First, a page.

Excerpts: Letters from Thomas Jefferson to Barnum & Bailey
[W]e have the wolf by the ear and feel the danger of either holding or letting him loose.
January 3, 1776
A ringmaster’s best audience is a crowd
of peers; who better to understand
the plight of standing outside a cage
all the while knowing the bars hold
back what the show demands be free?
Who wins when the gate swings open
we determine by whip, they by nail.
May 3, 1787
Living off another’s back means
trusting the animal underneath.
To work with the inanimate:
a trapeze is what it appears to be;
it does not harbor injustice beneath
your feet. Stepped on, it does not cry.
Snapped, another ties in place.
Is the key to mastery finding a string
where once you saw a spine?
September 20, 1799
Last night, I stood outside with Sally
staring at Polaris until a storm blew
up from Richmond. The morning
after, I dreamt I woke up alone
with blood on my hands.
What’s worse, I could not say
if it was mine or someone else’s.
What’s worse, I could not say
which I preferred.
April 18, 1802
I see shadow at all times
between dawn and dusk.
I have made a prison
of my home; not even I am free.
When I find an axe in the field,
I wonder not how it got there
but where the blade is next to fall.
I consider locking my door
at night; make myself the animal,
trapped while I sleep.
May 27, 1809
Never once has a visitor asked
from where the flowers come
on the table, from where
the trays on the dumbwaiters.
Man’s ignorance comes from
his ability to reason, to decide
to watch the lion vault through
the hoop without inquiring how.
September 21, 1822
I released two cubs,
both Sally’s. She and I
watched from the North
Terrace as they disappeared
into the horizon like gunpowder.
Stand with us there, again,
a light wind tugging
for us to follow. Run a hand
along her cheek, surprised
to find the tensed muscle
of a smile. Let it last a moment;
though, I would not expect you to
July 4, 1826
I have overheard them on the grounds, Sally
and the others. Freedom comes in many forms,
death the last. I have seen too much of freedom,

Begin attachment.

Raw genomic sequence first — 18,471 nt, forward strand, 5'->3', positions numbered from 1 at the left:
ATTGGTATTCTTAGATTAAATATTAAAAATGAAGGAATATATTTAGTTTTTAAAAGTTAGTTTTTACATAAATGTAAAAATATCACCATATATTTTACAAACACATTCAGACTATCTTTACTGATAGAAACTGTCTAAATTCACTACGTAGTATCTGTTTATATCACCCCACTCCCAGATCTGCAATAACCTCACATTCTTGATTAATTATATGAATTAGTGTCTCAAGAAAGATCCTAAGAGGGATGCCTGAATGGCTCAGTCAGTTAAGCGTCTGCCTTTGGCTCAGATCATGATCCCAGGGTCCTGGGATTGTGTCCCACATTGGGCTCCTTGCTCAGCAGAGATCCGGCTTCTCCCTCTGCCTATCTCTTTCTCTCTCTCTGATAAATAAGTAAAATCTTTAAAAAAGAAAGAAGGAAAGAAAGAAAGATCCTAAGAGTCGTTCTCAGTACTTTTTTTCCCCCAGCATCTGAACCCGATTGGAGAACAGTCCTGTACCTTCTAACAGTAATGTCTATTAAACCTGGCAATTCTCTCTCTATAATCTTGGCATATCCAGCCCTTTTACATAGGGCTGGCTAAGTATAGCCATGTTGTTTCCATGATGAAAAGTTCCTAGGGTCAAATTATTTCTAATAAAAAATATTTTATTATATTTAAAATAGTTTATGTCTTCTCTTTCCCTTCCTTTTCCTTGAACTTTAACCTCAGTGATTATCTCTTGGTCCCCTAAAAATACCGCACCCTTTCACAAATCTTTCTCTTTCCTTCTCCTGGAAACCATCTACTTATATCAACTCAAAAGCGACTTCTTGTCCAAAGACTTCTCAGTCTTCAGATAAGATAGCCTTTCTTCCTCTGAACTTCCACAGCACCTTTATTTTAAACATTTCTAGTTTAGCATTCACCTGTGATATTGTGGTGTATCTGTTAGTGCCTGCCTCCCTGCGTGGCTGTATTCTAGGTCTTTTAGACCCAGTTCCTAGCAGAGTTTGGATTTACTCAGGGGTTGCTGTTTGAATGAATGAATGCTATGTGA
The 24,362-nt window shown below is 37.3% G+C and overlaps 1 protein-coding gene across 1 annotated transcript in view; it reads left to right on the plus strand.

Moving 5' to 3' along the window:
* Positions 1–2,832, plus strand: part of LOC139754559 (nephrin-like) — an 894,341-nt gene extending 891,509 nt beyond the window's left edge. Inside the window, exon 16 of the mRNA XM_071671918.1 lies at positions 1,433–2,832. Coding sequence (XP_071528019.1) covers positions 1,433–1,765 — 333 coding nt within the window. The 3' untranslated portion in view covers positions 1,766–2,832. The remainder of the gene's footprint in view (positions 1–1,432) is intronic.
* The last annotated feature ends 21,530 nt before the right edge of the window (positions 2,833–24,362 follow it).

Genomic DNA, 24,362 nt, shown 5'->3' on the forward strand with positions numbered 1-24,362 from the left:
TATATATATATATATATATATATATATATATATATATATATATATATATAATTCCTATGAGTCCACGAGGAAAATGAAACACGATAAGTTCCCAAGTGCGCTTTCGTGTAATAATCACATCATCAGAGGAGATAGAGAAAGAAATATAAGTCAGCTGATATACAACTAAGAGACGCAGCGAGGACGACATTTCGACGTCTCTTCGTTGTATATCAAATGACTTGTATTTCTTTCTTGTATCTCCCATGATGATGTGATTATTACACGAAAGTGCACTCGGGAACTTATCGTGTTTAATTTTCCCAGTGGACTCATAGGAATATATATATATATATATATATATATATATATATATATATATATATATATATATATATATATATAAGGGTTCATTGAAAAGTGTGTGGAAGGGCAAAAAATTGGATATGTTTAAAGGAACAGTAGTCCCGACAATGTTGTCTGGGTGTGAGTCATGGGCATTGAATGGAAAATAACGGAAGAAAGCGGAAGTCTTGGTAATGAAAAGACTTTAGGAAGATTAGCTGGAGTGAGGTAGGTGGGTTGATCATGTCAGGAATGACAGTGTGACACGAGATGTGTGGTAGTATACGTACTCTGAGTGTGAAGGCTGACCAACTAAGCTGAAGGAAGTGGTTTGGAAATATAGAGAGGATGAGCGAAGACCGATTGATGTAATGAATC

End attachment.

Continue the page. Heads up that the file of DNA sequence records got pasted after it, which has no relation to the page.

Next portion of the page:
then, but wonder how much I have given.
To think: a country founded on liberty lies
on a cemetery large as the Atlantic.
What I wouldn’t sacrifice to wash the stain
from the water. It is in the rain, the vines I grow,
the wine rotting beneath my feet. When exactly
the taste stopped scalding my tongue, I am not sure,
but adapting to poison is no better than the toxin itself.
This is to say the crime may stale, but you do not
have to labor to swallow it still; not every drop
must be consumed. I will not live to see
what you do with your serving.
now that my brother has a new
passport photo we can laugh
at his expired blue book the one
with the mustache a sharpie could
have drawn across his tanned smile
the summer my students arrived
from Jeddah and said hello by asking
if I was Egyptian one after another
and already he has become less
random selection at the airport
why if he cuts his hair he can fly
through security fast as the line
ahead of him even when he reaches
inside the machine to grab his shoes
all the signs saying no security
chuckling at a joke we don’t hear
ESL, a student asks for one
bottle of Cock from a Saudi girl,
who pulls out a soda from her abaya.
I ask for the script from their role play
when they finish, the walls scuffed
with intention and laminated
editing symbols, the clocks counting
digressions per hour. Polite requests
shifts to soft drinks and anatomy,
the analysis of vowels of all sizes,
long and short. I draw Os on the whiteboard,
each growing fainter as I write
examples that do not belong on the body.
Octopus. Oval. Coke. Our mouths
open and close in unison, an orchestra
learning the strings before the performance,
the difference between
an ‘ah’ and an ‘oh’
the difference between
something bitter, something sweet.
What it is about roots that keeps me
digging at soil must come from a need
the sky does not fill. The earth swallowed
both my fists. I was once what was
caked against my palms. To peel back
the clay is to shake hands with the ground
my ancestors’ walked. Friends have family
trees, a name for every branch.
I have no country; to learn from
where we come, my brother spits
into a tube. Buried in his saliva are the sun
and water, the seed, the hands planting the hole.
When it came time for Communion,
my brother and I were not invited
to put a wafer of their Lord on
our tongues while an organ hummed
and friends navigated our knees
in the pew, the weight of God
straining their bowed heads.
Surrounded by stories of stained
glass, I studied light through windows
I couldn’t see through; came to know
their stations by the face of saints
and Jesus, the spear slid into His side,
His eyes locked on mine. I asked
a teacher once if I could join
the procession down the aisle.
She said I was not a member
of the church and I never
Geoff Anderson teaches foreigners English and Americans Italian. He has organized Columbus, Ohio’s first poetry show dedicated to biracial writers, The Other Box. His work appears or is forthcoming in B O D Y, S/WORD, burntdistrict, and andersongeoff.com.
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